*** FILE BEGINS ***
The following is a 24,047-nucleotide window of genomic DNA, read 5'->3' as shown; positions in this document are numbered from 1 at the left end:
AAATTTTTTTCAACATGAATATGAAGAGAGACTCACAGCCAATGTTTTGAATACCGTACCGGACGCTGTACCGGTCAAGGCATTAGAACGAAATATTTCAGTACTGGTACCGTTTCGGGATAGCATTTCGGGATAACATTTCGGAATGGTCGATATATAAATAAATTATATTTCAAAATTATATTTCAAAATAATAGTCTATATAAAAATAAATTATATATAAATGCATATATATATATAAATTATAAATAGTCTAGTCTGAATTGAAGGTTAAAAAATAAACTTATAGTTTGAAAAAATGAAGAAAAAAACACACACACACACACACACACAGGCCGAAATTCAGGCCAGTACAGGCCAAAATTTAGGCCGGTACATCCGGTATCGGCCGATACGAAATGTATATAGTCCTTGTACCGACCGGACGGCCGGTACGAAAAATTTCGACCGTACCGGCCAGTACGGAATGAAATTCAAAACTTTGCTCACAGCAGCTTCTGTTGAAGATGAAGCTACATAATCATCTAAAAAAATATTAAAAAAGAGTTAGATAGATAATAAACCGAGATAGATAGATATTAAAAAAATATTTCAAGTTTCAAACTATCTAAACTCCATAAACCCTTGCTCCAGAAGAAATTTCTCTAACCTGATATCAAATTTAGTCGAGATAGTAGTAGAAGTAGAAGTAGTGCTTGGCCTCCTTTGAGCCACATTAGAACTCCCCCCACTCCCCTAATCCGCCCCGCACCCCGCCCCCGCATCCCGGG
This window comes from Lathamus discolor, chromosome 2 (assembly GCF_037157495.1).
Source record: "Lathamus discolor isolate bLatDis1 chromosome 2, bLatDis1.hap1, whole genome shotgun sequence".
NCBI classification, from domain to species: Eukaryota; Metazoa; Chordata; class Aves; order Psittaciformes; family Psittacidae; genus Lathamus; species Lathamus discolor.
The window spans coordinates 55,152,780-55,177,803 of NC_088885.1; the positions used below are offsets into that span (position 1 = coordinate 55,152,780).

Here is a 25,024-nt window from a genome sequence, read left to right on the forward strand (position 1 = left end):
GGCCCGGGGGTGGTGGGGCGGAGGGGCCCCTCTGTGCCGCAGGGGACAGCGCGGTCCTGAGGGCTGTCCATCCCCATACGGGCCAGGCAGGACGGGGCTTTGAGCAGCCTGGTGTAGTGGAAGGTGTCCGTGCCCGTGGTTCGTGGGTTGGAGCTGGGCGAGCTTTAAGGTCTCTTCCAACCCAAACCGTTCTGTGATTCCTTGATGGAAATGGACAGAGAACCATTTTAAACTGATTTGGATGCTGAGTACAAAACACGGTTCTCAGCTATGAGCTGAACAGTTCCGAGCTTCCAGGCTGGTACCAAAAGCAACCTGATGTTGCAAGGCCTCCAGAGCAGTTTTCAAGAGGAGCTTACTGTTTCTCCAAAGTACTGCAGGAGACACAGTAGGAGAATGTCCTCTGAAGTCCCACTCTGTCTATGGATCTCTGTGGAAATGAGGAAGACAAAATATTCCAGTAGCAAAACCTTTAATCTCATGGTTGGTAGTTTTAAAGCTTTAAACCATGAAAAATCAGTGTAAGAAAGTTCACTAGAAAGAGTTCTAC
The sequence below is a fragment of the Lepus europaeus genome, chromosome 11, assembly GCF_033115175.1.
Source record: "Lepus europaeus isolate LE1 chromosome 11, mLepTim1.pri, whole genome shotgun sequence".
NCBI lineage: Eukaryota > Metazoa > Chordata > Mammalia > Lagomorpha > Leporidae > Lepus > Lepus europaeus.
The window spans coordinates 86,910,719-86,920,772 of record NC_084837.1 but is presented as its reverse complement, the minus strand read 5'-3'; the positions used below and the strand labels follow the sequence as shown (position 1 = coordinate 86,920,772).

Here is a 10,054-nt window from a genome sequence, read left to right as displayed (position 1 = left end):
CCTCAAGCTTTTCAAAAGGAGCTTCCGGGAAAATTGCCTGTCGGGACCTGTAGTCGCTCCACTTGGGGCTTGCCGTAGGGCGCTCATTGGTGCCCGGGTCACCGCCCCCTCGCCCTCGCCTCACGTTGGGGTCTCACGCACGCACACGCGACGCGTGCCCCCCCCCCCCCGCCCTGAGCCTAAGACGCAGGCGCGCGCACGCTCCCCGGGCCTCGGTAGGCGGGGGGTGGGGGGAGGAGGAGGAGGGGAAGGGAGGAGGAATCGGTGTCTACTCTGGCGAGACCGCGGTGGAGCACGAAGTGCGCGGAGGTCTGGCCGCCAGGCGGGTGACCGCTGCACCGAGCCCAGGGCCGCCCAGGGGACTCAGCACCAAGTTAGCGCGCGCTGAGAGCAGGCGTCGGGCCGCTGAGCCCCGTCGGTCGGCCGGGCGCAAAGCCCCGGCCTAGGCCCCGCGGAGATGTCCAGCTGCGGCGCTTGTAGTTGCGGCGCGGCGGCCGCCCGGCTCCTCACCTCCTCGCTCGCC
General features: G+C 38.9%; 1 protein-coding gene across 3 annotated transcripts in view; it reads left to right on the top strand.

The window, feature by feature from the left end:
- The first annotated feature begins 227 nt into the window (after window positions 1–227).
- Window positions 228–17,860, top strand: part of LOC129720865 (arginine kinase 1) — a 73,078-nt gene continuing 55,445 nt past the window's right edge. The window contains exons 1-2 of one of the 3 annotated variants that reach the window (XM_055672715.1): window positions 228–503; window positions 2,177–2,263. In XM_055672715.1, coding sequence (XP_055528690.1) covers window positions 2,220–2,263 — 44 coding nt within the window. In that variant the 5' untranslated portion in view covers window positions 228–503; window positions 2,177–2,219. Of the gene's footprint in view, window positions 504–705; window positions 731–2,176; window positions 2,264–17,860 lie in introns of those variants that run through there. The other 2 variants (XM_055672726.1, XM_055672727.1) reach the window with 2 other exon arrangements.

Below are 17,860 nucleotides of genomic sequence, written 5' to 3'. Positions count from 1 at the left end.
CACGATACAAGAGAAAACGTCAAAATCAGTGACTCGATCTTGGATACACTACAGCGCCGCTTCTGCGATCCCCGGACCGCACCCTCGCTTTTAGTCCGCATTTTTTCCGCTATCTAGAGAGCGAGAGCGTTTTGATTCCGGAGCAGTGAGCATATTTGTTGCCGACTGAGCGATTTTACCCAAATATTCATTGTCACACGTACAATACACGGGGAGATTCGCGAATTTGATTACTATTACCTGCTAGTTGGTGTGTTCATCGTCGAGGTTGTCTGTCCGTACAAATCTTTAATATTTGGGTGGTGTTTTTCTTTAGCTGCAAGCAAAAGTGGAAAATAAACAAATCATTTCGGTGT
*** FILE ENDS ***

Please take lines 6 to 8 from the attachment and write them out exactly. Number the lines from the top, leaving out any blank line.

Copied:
The window spans coordinates 55,152,780-55,177,803 of NC_088885.1; the positions used below are offsets into that span (position 1 = coordinate 55,152,780).

Here is a 25,024-nt window from a genome sequence, read left to right on the forward strand (position 1 = left end):
GGCCCGGGGGTGGTGGGGCGGAGGGGCCCCTCTGTGCCGCAGGGGACAGCGCGGTCCTGAGGGCTGTCCATCCCCATACGGGCCAGGCAGGACGGGGCTTTGAGCAGCCTGGTGTAGTGGAAGGTGTCCGTGCCCGTGGTTCGTGGGTTGGAGCTGGGCGAGCTTTAAGGTCTCTTCCAACCCAAACCGTTCTGTGATTCCTTGATGGAAATGGACAGAGAACCATTTTAAACTGATTTGGATGCTGAGTACAAAACACGGTTCTCAGCTATGAGCTGAACAGTTCCGAGCTTCCAGGCTGGTACCAAAAGCAACCTGATGTTGCAAGGCCTCCAGAGCAGTTTTCAAGAGGAGCTTACTGTTTCTCCAAAGTACTGCAGGAGACACAGTAGGAGAATGTCCTCTGAAGTCCCACTCTGTCTATGGATCTCTGTGGAAATGAGGAAGACAAAATATTCCAGTAGCAAAACCTTTAATCTCATGGTTGGTAGTTTTAAAGCTTTAAACCATGAAAAATCAGTGTAAGAAAGTTCACTAGAAAGAGTTCTAC